LOCAL representatives have released statements in the wake of Causeway Coast & Glens Borough Council (CC&G) striking the rate with a domestic rate rise of 7.65%, passed with the support of the DUP, UUP and Alliance parties.
UUP Deputy Group Leader Richard Holmes described the rates setting process as “one of the most difficult we have been through,” adding, “it has been undermined at every stage by misinformation and even false accusations from some quarters.”
Ballycastle Sinn Féin Councillor, Cara McShane claimed that ratepayers have been punished for poor financial management of CC&G finances and accused the DUP/UUP of burdening the ratepayer with a 7.65% hike.
Commenting, the DUP group said: “The Domestic rate rise of 7.65% in monetary terms equates to an rates bill increase of approximately £38/£1000, whilst securing a 0.01% business rate.
“This brings the total rates increase since the formation of CC&GBC to 9.15%, which is under the rate of inflation and the 2nd lowest council in Northern Ireland for increases with the average being 11.63%.
“The DUP proposal, supported by the Ulster Unionist and Alliance parties was not an easy decision for us to make but unfortunately we felt while other parties failed to offer any sensible alternatives, there was no other option at this stage than, step up to the mark and show leadership in order to protect frontline services and event funding including the North West 200, Supercup NI and The Portrush Pipe Band Championships.
“Unfortunately, there is still concerns throughout the organisation that elected representatives are being asked to make decisions without full access to all of the relevant information.
“To address this, our request for a reform package to include a 3 year budget plan and recovery strategy, with targets and KPIs for performance management, has also been addressed with the publication of a ‘Medium Term Financial Plan’, which we will monitor closely and review as necessary in conjunction with the PWC financial report recommendations in order to ensure sustainable financial planning and management continues.
“There also needs to be a rank and file review of the organisation from top to bottom with no stone unturned in order to ensure that this situation never happens again.
“We as a group are fully aware of the frustration and anger within our communities and take no satisfaction from the difficult decisions which we have had to take in order to reach a balanced solution that provides for the ratepayers needs and the essential services that we all rely on at a value for money cost.
“We will continue to work hard in order to restore public confidence and financial stability to the organisation, which will require teamwork between everyone in the council and elimination of current behaviours by some for self interest and favourable headlines.
Sinn Fein group leader Cllr Cara McShane said: “Tonight’s decision is the result of 4 years of an effective rates freeze by the DUP and UUP in our Council.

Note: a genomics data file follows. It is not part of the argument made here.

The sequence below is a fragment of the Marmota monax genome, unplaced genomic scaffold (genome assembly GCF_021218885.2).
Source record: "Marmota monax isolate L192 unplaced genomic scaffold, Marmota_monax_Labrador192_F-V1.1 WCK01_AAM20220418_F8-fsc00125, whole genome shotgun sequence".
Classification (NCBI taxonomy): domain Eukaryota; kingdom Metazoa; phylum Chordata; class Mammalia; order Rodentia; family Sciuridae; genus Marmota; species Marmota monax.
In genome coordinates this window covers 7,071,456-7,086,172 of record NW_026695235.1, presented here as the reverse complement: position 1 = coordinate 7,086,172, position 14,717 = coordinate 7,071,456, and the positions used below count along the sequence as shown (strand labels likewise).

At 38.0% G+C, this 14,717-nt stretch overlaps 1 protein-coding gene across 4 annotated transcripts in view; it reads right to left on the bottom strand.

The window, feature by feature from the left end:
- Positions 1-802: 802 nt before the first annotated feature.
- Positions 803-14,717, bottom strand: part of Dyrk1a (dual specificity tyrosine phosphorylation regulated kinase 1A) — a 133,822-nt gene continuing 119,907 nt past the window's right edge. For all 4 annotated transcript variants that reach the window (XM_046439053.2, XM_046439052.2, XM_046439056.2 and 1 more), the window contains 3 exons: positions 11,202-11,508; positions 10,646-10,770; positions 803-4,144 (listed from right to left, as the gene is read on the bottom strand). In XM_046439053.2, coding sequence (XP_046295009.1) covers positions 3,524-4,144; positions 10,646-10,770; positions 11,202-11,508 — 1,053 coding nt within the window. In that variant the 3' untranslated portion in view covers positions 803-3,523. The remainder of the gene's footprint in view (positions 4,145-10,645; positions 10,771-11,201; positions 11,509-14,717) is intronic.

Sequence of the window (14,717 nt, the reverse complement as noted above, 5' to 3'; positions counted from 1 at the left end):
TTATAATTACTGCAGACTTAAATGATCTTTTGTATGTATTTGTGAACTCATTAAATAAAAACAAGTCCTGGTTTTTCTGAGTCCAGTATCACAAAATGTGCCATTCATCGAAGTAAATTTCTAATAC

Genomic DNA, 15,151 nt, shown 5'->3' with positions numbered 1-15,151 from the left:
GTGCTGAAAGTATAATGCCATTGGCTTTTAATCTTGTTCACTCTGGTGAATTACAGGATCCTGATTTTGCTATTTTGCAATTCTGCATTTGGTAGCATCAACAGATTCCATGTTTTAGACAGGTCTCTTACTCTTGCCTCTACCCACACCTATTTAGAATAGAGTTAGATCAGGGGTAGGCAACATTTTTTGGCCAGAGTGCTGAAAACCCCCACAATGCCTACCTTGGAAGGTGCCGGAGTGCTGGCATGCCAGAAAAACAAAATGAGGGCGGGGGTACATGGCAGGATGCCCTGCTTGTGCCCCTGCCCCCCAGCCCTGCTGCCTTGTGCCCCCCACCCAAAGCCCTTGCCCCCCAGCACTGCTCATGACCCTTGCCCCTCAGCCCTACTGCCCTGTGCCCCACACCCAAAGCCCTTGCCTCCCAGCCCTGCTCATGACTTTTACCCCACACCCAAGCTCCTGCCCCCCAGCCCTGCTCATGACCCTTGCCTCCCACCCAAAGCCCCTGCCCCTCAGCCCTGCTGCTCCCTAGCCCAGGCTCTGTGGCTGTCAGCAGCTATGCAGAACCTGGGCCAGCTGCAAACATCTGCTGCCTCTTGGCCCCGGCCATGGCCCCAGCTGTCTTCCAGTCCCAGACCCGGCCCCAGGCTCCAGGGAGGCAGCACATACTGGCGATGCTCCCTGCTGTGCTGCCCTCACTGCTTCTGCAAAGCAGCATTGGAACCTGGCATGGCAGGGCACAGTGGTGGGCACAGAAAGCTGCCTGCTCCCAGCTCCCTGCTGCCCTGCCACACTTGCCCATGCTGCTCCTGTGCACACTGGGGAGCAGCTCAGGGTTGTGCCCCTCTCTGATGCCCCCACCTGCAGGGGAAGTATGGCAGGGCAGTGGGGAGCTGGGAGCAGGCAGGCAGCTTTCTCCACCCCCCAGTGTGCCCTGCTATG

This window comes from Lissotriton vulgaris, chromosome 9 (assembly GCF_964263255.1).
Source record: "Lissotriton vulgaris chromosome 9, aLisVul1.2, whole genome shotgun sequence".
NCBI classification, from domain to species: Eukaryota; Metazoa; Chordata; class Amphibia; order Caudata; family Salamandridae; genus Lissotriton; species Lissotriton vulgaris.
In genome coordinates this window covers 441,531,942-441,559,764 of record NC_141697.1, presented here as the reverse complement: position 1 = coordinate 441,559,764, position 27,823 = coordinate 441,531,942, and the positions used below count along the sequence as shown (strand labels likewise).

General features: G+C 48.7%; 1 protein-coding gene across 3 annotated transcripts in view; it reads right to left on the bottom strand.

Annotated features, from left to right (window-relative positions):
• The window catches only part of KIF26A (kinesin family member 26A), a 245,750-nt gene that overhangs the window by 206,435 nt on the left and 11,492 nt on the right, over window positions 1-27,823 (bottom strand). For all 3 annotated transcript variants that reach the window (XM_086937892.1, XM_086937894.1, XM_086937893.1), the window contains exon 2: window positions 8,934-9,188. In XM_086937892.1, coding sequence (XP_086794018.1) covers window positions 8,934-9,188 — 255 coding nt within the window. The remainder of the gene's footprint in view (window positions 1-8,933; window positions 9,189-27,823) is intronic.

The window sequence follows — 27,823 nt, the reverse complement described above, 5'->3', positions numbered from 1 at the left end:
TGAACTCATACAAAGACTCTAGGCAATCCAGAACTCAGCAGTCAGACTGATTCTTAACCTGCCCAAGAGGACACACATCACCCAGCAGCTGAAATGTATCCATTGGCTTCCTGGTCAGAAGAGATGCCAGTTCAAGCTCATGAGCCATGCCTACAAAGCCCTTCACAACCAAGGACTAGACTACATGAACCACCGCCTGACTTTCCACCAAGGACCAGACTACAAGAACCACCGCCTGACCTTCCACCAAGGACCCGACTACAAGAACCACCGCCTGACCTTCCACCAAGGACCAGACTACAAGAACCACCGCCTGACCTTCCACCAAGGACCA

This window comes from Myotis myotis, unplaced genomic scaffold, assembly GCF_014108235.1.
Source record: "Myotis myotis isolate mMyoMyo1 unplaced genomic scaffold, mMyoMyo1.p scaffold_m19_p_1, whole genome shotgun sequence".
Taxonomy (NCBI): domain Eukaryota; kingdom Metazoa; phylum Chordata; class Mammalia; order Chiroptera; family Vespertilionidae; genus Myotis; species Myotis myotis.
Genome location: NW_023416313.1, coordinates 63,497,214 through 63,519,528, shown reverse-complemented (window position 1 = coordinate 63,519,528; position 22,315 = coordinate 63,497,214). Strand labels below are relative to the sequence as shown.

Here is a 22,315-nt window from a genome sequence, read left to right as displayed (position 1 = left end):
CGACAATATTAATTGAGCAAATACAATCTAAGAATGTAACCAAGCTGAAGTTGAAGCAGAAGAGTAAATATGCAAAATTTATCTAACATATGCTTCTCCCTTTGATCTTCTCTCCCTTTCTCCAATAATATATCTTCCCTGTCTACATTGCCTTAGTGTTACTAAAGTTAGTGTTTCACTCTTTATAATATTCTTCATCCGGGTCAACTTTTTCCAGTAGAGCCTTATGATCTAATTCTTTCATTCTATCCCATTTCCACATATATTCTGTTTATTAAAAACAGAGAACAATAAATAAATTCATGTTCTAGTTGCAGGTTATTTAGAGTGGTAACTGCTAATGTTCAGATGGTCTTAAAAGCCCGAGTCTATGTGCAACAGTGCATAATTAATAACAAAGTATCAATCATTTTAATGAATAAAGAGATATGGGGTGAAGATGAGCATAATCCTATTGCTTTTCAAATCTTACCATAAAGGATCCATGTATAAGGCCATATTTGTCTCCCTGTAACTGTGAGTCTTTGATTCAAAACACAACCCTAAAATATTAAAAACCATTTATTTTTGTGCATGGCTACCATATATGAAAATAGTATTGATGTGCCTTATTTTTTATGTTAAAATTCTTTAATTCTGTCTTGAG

“Sinn Féin proposed over the years for increases in line with inflation and to reflect the introduction of the Living Wage two years ago. These proposals were rejected and instead the finance management in Council offered a ‘comfort blanket’ to allow those two parties to take short-lived populist decisions to set the rate increase at zero.
“With not enough revenue to pay for the delivery of services, millions of pounds was taken from a Reserves pot which has now almost been depleted.
“Coupled with poor political decision making in the Chamber, it has taken this financial crisis for the Council’s senior management to clean up and produce much more accurate and timely accounting information.
“The issues are toxic and we do not accept that this rates hike solves the problems.
“Sinn Féin brought in the Chartered Institute of Public Finance and Accountancy last week to provide immediate assistance in our rates setting process. We have also supported the call for a forensic audit and review of structures within Council.
“We have demanded a medium to long term plan to help ensure that this Council doesn’t find itself in this situation again next year or the year after. It is imperative that every decision we take is in the interests of protecting rate payers and Council services.”
UUP Deputy Group Leader Richard Holmes said: “Much work has been concluded across a range of Parties which has delivered a rates freeze for businesses and a 7.65% rise on the domestic rate.
“Tough decisions have had to be taken to reduce costs and raise additional income which we know will not be popular. But we must ensure council services continue to be delivered.
“Causeway Coast and Glens has significant debt of £69m but is by no means the most indebted council in Northern Ireland. Reserves are within guidelines and even after this significant rates increase we still have one of the lowest rates increases since the 2015 council amalgamation across Northern Ireland.
“The scare stories put out by some have severely tarnished the Borough and it has been a difficult process for staff working under such conditions.
“Some Councillors have called for the Department to be called in to strike the rate which is a gross dereliction of duty by those elected to represent the public.
“The Ulster Unionist Party firmly believe that more work could and should have been done to reduce the operating costs of council but there has been an unwillingness to look at reducing these costs.
“Given these circumstances, this is the best result that could be achieved. The rates freeze for businesses will ensure our high streets and businesses are not hurt further, with many suffering the effects of revaluation.
“It is now for councillors to ensure the promised efficiencies are delivered and that costs are brought under further control in the year ahead.”